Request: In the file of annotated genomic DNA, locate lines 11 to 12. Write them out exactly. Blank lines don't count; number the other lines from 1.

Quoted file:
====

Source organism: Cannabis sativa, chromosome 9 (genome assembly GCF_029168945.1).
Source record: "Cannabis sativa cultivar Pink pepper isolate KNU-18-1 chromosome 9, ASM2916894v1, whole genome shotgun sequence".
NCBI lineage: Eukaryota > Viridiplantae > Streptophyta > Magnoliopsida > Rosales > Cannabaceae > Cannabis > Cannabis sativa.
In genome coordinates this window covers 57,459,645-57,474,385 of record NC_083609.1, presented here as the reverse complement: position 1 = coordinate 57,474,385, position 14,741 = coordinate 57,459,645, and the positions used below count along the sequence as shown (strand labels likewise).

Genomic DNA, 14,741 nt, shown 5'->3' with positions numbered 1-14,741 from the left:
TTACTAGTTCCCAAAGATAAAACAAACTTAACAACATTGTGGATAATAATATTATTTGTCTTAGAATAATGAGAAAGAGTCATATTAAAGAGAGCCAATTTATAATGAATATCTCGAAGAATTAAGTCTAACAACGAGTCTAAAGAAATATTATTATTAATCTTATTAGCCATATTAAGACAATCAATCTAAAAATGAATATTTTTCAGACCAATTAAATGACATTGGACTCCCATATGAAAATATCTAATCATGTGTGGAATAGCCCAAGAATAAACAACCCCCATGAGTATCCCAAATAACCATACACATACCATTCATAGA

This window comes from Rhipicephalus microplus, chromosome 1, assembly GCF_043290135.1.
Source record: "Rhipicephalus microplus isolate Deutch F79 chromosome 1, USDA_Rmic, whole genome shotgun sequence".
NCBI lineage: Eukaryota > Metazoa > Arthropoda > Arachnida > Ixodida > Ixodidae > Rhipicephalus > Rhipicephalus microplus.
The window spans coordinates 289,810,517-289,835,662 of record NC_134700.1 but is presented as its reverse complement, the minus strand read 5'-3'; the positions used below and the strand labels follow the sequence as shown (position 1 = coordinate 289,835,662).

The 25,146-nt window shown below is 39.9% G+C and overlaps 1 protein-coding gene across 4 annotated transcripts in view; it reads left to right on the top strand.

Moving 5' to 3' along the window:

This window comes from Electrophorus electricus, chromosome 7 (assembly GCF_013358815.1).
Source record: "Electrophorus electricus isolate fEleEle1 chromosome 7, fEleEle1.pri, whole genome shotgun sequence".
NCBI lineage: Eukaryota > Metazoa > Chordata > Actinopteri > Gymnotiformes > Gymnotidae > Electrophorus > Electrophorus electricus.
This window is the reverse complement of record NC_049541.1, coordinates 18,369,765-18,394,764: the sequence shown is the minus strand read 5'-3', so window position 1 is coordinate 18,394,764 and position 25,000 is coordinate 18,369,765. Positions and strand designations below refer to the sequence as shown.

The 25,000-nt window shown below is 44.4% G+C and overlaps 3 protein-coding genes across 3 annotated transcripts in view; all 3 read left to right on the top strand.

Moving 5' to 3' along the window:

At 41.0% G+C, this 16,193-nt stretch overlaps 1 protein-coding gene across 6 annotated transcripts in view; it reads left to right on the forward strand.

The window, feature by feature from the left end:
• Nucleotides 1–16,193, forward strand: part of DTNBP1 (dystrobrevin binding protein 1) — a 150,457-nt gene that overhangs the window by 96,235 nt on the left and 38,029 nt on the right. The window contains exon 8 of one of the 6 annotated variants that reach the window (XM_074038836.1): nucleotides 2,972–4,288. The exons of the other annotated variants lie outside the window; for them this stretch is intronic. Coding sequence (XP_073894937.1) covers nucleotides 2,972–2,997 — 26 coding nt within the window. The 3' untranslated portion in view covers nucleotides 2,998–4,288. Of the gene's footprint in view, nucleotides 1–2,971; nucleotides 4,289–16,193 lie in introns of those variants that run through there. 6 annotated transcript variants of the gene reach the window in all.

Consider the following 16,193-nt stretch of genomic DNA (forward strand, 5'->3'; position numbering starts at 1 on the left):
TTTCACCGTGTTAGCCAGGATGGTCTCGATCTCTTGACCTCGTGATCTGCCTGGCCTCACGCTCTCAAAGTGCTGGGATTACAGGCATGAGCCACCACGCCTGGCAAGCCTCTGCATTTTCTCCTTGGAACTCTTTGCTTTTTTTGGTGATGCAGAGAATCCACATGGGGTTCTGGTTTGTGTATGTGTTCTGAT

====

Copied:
The 25,146-nt window shown below is 39.9% G+C and overlaps 1 protein-coding gene across 4 annotated transcripts in view; it reads left to right on the top strand.

Moving 5' to 3' along the window: